That Which Was Lost
The burning rays of an August sun were falling in meridian power on the level and fully ripe corn-fields of Somerset, as, ever a quarter of a century ago, I wended my way from a village, where I had overnight preached the gospel, to another where I was announced to hold a meeting that evening. Pushing along at a good pace I saw before me, and eventually overtook, a little donkey-cart containing two women, evidently of a humble station in life. Offering them each a gospel tract, the eider, who held the reins, stopped her conveyance and thanked me courteously for the gift. A moment or two of conversation soon revealed that she was a simple and happy believer in the Lord Jesus, and knew her sins were forgiven through faith in His name.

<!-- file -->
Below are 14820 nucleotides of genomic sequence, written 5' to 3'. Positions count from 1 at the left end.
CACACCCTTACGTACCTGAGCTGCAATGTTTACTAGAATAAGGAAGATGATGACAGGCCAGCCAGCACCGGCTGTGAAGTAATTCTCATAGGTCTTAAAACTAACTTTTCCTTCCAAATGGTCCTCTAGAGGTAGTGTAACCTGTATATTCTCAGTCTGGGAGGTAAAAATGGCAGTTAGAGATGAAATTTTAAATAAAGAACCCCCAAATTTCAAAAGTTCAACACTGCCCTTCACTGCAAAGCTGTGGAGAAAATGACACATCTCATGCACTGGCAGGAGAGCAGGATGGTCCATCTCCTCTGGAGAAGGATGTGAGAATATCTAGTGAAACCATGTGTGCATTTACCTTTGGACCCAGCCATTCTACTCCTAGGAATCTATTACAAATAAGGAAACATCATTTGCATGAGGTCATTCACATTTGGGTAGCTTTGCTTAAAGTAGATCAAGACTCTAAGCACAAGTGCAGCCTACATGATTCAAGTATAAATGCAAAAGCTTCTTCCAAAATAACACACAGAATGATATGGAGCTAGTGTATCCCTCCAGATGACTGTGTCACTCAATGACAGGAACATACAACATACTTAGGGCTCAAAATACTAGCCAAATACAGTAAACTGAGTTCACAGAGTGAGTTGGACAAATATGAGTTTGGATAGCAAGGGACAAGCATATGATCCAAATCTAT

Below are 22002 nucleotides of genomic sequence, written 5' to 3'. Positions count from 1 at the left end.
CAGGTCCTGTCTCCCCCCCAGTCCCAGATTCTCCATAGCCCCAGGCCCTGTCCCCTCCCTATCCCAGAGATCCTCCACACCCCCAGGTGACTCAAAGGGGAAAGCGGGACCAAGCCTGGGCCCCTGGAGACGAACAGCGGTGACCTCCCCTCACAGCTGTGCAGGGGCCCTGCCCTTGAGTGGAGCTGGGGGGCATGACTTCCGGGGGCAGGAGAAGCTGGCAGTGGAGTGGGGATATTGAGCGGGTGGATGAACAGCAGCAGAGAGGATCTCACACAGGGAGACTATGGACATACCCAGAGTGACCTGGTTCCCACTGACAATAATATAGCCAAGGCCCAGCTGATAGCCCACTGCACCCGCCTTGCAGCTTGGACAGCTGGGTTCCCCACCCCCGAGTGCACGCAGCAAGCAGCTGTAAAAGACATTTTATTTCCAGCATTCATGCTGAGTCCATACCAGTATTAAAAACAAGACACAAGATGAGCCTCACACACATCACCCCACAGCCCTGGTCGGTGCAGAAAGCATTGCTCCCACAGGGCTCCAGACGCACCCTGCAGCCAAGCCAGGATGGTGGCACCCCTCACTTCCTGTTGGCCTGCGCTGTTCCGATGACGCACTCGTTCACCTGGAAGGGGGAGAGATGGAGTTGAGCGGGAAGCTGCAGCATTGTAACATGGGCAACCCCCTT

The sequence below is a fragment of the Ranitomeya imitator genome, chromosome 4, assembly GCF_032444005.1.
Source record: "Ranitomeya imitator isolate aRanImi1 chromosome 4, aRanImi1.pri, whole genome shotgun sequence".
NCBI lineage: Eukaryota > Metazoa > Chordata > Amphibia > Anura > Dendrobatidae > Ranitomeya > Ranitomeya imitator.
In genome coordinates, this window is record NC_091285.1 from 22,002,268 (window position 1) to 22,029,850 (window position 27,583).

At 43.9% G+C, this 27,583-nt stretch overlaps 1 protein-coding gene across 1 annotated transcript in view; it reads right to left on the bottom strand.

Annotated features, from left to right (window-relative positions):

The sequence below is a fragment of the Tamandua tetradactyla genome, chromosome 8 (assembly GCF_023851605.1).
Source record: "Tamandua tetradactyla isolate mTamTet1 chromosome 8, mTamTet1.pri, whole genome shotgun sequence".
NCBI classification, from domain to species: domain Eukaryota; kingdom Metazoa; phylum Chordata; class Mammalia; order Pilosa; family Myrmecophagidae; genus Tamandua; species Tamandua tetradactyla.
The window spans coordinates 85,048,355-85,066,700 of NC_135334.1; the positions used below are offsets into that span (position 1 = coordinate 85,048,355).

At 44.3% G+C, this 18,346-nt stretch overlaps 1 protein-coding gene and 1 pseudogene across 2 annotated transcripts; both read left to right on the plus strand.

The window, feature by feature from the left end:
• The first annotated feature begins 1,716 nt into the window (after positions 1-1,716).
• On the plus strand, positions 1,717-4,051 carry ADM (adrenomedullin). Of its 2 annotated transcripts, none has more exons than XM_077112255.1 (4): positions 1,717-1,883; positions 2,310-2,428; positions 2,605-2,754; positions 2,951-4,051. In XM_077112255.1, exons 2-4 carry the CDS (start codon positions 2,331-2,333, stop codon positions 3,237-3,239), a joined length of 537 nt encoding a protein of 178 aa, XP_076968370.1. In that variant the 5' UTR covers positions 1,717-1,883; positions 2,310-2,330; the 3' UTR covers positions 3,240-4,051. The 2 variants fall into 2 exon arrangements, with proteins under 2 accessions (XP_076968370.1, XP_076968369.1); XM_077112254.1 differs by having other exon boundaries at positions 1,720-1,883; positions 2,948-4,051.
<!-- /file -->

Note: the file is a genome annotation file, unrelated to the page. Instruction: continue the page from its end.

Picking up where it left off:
“And do you know this blessed Saviour also?” I inquired of the younger, who was her daughter. A sad shake of the head, accompanied by a deepening of the settled melancholy of her face was the only response she made, but her mother put in, “No, she does not yet know the Saviour. She is in great sorrow, and cannot rise above it.”
I had noticed that each was draped in mourning, and now learned that the younger had several months previously lost her only child, a babe of tender years. “She has never looked up since,” now added the mother, “and refuses to be comforted.”
Expressing my sympathy, with the bereaved mother, I said, “But it surely ought to be a comfort to you to know that your dear babe is with Christ.”
“Oh!” she cried, “if I were only sure of that, I would not care what became of me.”
“Sure of that,” said I, “why, how can you doubt it?”
“That is the cause of her sorrow,” put in her mother again. “She thinks her child is lost for ever, and she is indifferent as to what happens to herself.” How deep and real is a mother’s love, I thought, but turning again to the stricken woman I simply said, “Have you never read what the Lord Jesus says about the ‘little ones,’ in Matthew 18?”
“What does He say?” was the sad reply.